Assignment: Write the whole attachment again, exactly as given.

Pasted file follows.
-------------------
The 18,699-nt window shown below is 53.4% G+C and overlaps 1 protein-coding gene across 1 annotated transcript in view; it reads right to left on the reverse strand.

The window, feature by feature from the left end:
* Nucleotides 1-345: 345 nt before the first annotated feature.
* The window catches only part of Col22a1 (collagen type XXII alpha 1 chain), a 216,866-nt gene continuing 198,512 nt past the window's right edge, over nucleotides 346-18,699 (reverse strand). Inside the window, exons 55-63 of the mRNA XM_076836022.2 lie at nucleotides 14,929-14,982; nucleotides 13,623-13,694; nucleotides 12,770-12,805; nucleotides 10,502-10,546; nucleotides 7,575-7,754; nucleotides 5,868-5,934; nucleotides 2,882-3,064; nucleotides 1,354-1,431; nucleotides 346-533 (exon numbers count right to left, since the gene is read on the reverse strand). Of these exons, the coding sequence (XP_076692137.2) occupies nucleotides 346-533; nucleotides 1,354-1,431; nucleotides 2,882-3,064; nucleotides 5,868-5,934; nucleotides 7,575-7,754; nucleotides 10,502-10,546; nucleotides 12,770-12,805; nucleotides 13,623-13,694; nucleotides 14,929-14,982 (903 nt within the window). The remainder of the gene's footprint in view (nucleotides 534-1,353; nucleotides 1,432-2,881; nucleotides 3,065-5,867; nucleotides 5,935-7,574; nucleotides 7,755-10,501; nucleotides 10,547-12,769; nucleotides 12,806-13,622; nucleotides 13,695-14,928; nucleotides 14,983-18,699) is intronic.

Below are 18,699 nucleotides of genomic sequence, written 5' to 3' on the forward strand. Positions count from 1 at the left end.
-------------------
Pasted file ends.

The 18,699-nt window shown below is 53.4% G+C and overlaps 1 protein-coding gene across 1 annotated transcript in view; it reads right to left on the reverse strand.

The window, feature by feature from the left end:
* Nucleotides 1-345: 345 nt before the first annotated feature.
* The window catches only part of Col22a1 (collagen type XXII alpha 1 chain), a 216,866-nt gene continuing 198,512 nt past the window's right edge, over nucleotides 346-18,699 (reverse strand). Inside the window, exons 55-63 of the mRNA XM_076836022.2 lie at nucleotides 14,929-14,982; nucleotides 13,623-13,694; nucleotides 12,770-12,805; nucleotides 10,502-10,546; nucleotides 7,575-7,754; nucleotides 5,868-5,934; nucleotides 2,882-3,064; nucleotides 1,354-1,431; nucleotides 346-533 (exon numbers count right to left, since the gene is read on the reverse strand). Of these exons, the coding sequence (XP_076692137.2) occupies nucleotides 346-533; nucleotides 1,354-1,431; nucleotides 2,882-3,064; nucleotides 5,868-5,934; nucleotides 7,575-7,754; nucleotides 10,502-10,546; nucleotides 12,770-12,805; nucleotides 13,623-13,694; nucleotides 14,929-14,982 (903 nt within the window). The remainder of the gene's footprint in view (nucleotides 534-1,353; nucleotides 1,432-2,881; nucleotides 3,065-5,867; nucleotides 5,935-7,574; nucleotides 7,755-10,501; nucleotides 10,547-12,769; nucleotides 12,806-13,622; nucleotides 13,695-14,928; nucleotides 14,983-18,699) is intronic.

Below are 18,699 nucleotides of genomic sequence, written 5' to 3' on the forward strand. Positions count from 1 at the left end.